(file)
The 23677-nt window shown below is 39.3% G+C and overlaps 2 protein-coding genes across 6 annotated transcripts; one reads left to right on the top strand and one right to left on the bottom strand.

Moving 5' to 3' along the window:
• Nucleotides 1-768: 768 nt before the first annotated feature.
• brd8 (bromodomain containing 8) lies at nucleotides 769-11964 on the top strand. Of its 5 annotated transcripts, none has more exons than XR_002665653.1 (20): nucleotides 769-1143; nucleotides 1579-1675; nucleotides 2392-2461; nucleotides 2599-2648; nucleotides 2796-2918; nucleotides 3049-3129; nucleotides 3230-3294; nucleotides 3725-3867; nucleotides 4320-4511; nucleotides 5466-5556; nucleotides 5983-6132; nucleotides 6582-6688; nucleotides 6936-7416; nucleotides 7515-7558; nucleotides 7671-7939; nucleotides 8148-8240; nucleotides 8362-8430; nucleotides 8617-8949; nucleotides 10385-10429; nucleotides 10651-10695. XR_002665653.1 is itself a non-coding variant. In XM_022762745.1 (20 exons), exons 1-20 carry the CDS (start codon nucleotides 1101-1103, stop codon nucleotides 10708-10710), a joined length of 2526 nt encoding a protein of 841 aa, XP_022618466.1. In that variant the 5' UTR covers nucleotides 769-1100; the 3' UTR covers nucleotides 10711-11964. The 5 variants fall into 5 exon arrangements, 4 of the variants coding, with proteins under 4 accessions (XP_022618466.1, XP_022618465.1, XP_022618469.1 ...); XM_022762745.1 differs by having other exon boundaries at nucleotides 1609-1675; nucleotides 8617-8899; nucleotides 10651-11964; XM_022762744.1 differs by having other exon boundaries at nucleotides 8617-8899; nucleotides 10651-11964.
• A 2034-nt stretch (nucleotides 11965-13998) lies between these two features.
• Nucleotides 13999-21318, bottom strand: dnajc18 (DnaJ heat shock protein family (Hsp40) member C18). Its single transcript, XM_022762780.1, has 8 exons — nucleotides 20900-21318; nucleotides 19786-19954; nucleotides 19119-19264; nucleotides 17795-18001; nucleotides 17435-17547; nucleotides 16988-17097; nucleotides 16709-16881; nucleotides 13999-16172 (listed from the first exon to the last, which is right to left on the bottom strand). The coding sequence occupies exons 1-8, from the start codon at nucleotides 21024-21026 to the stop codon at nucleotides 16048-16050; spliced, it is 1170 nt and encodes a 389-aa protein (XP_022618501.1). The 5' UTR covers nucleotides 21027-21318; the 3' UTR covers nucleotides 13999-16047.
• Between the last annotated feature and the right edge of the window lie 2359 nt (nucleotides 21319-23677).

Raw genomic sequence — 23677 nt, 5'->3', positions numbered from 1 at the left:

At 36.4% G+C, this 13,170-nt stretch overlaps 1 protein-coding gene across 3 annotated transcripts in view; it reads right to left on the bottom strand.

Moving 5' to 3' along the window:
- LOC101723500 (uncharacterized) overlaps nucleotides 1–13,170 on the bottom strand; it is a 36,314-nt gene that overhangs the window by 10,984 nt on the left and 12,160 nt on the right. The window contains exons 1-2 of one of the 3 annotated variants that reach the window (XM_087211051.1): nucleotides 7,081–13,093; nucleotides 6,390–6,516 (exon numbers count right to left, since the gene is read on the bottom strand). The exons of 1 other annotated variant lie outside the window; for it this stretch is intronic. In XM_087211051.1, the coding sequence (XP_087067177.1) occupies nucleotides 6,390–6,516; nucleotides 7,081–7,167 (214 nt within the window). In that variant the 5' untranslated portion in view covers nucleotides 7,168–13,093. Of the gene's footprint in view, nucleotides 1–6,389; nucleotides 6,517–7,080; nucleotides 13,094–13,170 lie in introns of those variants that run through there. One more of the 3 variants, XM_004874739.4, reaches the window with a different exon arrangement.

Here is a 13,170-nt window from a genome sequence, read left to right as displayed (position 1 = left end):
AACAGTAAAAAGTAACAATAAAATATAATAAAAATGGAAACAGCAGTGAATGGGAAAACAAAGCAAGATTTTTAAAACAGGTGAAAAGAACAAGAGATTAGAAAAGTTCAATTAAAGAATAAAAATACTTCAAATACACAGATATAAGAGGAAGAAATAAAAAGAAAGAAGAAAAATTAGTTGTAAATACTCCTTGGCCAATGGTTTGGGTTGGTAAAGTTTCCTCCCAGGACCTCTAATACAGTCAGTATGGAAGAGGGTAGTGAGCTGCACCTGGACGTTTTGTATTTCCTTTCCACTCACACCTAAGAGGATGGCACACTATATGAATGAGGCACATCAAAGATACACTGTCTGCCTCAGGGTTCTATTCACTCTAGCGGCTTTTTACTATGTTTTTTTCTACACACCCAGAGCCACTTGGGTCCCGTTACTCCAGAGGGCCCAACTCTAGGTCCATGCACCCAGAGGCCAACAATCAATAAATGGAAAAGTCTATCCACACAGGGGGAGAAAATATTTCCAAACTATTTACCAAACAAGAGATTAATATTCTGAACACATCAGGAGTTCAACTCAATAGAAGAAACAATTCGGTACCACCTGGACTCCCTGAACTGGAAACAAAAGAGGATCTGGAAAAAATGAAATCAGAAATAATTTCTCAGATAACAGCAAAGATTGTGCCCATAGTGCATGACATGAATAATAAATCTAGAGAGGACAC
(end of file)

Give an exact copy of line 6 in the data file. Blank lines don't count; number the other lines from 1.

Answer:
• Nucleotides 13999-21318, bottom strand: dnajc18 (DnaJ heat shock protein family (Hsp40) member C18). Its single transcript, XM_022762780.1, has 8 exons — nucleotides 20900-21318; nucleotides 19786-19954; nucleotides 19119-19264; nucleotides 17795-18001; nucleotides 17435-17547; nucleotides 16988-17097; nucleotides 16709-16881; nucleotides 13999-16172 (listed from the first exon to the last, which is right to left on the bottom strand). The coding sequence occupies exons 1-8, from the start codon at nucleotides 21024-21026 to the stop codon at nucleotides 16048-16050; spliced, it is 1170 nt and encodes a 389-aa protein (XP_022618501.1). The 5' UTR covers nucleotides 21027-21318; the 3' UTR covers nucleotides 13999-16047.